He also sees the wood chip pads as a good possible fit for small dairies that already have storage structures for runoff in place.
The chips that have absorbed the nutrients are also a key piece of the system’s value.
“Our recommendation is that at the end of the winter, just after you’ve released cattle back on the pastures, when pastures are ready for grazing, you scrape off the top two or three inches of the wood chips. Those chips should have most of the manure,” says Faulkner. “The chips can then be composted through the summer and then spread and used as a fertilizer on your fields. Then top dress with another couple two or three inches of wood chips before you stock it again – in the fall before you go into your next winter season.”
There hasn’t been much testing on the quality of wood chip compost, but Faulkner says from what data he has seen it’s a fine source of fertilizer.
“It’s not like a straight manure because it does have the wood chips in it. So, it takes longer to compost. And, you also want to make sure it composts long enough that you’ve broken down the wood chips before application on your hay field.”
Faulkner and his team are already seeing keen interest by farmers in the wood chip pads, in part because of their resistance to concrete.
“Concrete is fairly permanent, and farmers are concerned about general cow comfort. The wood chip pads have been documented to lead to higher weight gain in beef cattle, and it just seems to be better for animal health and comfort.”
Faulkner has seen the cattle’s reaction firsthand.
“At the farm in Ohio County, WV, where we first installed, and the gates were open, so the cattle could leave the wood chip pad whenever they wanted. They would just be hanging out on there, lying down. It wasn’t muddy like the rest of the field. It wasn’t slick and wet. It was just really nice, well-drained, comfortable, and firm.”
There are other reasons the wood chip pad might be a good alternative to concrete. Besides animal comfort, muck doesn’t build on top and require continual scraping, like it does with concrete. Instead the manure works its way into the chips.
The wood chip pad is also much less expensive to install.
“Based upon the two West Virginia systems, we saw that a wood chip pad would cost about $163 a cow, and a concrete about $463 per cow,” says Faulkner. “You do have the cost of replacing wood chips every year to top dress it, but I think there’s reduced management cost because you’re not scraping the concrete every few days with a wood chip.”
Faulkner and his team also think there is a value in raising livestock outside. He says studies from the U.K. have shown that unless it’s bitter cold or extremely wet, cattle are perfectly adjusted to being out in the weather and the farmer can avoid air quality issues and potential respiratory problems.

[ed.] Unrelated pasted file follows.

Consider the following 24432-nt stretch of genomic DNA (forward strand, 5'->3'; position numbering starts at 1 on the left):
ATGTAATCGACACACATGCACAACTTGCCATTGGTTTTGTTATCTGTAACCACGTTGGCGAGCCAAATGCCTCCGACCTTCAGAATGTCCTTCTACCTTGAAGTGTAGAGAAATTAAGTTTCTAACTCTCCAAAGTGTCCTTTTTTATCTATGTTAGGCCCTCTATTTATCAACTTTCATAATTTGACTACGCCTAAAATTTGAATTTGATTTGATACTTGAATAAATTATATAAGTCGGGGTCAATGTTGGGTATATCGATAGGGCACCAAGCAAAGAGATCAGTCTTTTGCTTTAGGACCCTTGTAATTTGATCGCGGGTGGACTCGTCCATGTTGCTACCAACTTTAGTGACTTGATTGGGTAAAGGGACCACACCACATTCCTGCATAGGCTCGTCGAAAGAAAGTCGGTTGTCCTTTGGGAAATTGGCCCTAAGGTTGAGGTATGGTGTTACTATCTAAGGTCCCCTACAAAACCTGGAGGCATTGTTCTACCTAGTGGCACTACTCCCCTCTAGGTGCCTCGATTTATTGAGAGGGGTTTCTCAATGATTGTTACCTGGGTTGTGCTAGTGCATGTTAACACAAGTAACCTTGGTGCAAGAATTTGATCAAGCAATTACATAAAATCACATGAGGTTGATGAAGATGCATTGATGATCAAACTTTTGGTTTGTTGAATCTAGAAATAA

Some farmers, however, are concerned that if they move from an all-pasture system to a wood chip pad system, they could be exposing themselves to environmental regulations that they are currently exempt from.
“That’s true,” says Faulkner. “Some farmers would rather damage their pastures than risk some sort of environmental consequence. And I understand that. But we feel like the wood chip pad is healthy for the animals and if it’s constructed, designed, and managed well there’s no risk.”
In fact, during spring 2016 in Vermont, the state actually helped cost share and pay for the wood chip pad.
“Its was paid with environmental conservation funds and the only stipulation was that we needed to capture the wastewater – all the drainage water needed to into a small holding pond instead of sending it to a vegetated grass buffer strip,” says Faulkner. “It did raise the cost of the project, but they paid for most of it, so it worked out pretty well.”
Faulkner and his team are pleased with the ongoing support of the West Virginia and Vermont Extension Services, and will continue to look for funding to continue the studies.
“Top of the list will be an in-depth economic analysis and to also look at animal comfort, and try to quantify those,” says Faulkner. “But even without additional research dollars, we’re doing outreach, and workshops at our extension system, both in Vermont and West Virginia and just generate interest. And we will assist with design for any farmer who is interested.”
Faulkner would love to see many more wood chip pads being built around the country.
“I’d love to see farmers start to transition away from concrete as the only options, and start to consider these types of barnyards for winter ‘heavy use’ areas.”